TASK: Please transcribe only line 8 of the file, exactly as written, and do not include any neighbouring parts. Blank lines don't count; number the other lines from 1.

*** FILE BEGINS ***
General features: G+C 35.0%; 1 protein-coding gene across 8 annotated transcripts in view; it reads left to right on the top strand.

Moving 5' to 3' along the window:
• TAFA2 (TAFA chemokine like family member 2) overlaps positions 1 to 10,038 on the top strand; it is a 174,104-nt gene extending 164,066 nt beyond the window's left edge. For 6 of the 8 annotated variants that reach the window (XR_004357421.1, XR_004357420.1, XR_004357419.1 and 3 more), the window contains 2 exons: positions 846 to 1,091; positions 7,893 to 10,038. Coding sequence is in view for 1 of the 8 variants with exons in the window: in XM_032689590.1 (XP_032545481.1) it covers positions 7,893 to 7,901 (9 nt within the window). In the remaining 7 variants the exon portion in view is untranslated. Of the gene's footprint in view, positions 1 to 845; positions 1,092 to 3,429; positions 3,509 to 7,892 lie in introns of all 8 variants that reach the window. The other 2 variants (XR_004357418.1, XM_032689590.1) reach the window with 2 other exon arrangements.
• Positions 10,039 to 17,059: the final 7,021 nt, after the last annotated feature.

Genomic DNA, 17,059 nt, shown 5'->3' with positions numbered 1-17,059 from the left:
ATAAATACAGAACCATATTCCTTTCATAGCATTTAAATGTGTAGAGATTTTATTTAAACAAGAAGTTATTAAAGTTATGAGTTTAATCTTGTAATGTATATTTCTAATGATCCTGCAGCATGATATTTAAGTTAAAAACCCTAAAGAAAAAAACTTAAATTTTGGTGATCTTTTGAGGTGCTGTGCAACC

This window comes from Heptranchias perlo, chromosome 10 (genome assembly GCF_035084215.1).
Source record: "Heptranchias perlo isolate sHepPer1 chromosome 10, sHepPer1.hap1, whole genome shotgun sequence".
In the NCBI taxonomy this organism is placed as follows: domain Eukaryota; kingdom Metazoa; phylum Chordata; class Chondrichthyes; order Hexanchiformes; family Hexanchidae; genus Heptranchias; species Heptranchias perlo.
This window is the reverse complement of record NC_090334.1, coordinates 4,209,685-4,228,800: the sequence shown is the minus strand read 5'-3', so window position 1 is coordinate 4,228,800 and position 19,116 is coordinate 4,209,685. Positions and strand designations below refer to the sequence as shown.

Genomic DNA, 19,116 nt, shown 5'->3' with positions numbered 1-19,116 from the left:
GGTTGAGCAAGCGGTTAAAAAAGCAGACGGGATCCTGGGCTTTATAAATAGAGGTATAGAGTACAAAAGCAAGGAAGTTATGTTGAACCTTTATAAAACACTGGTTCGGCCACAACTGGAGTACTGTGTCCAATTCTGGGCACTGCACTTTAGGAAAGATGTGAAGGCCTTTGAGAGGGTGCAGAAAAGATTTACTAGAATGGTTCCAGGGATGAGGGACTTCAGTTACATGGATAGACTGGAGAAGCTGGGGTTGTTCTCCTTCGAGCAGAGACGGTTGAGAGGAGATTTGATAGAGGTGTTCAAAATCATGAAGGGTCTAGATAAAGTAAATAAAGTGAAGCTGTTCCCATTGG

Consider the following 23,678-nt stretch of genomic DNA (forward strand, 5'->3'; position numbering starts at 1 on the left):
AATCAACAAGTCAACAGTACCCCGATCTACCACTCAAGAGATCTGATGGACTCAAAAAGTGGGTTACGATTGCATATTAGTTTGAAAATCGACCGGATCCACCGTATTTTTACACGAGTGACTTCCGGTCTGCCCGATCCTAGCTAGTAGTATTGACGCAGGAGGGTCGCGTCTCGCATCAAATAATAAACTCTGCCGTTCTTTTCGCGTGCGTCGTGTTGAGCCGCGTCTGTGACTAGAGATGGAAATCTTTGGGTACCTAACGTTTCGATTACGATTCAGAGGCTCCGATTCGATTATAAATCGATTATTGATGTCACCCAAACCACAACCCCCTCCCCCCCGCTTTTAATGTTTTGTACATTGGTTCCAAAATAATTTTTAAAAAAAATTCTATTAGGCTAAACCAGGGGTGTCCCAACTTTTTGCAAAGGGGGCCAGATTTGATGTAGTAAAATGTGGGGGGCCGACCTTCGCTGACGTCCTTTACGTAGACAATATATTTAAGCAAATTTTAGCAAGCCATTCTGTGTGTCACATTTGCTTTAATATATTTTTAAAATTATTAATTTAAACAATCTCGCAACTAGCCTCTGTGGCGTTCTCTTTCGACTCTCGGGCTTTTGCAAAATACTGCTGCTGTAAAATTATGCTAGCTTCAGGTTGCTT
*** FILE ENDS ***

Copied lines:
Source record: "Heptranchias perlo isolate sHepPer1 chromosome 10, sHepPer1.hap1, whole genome shotgun sequence".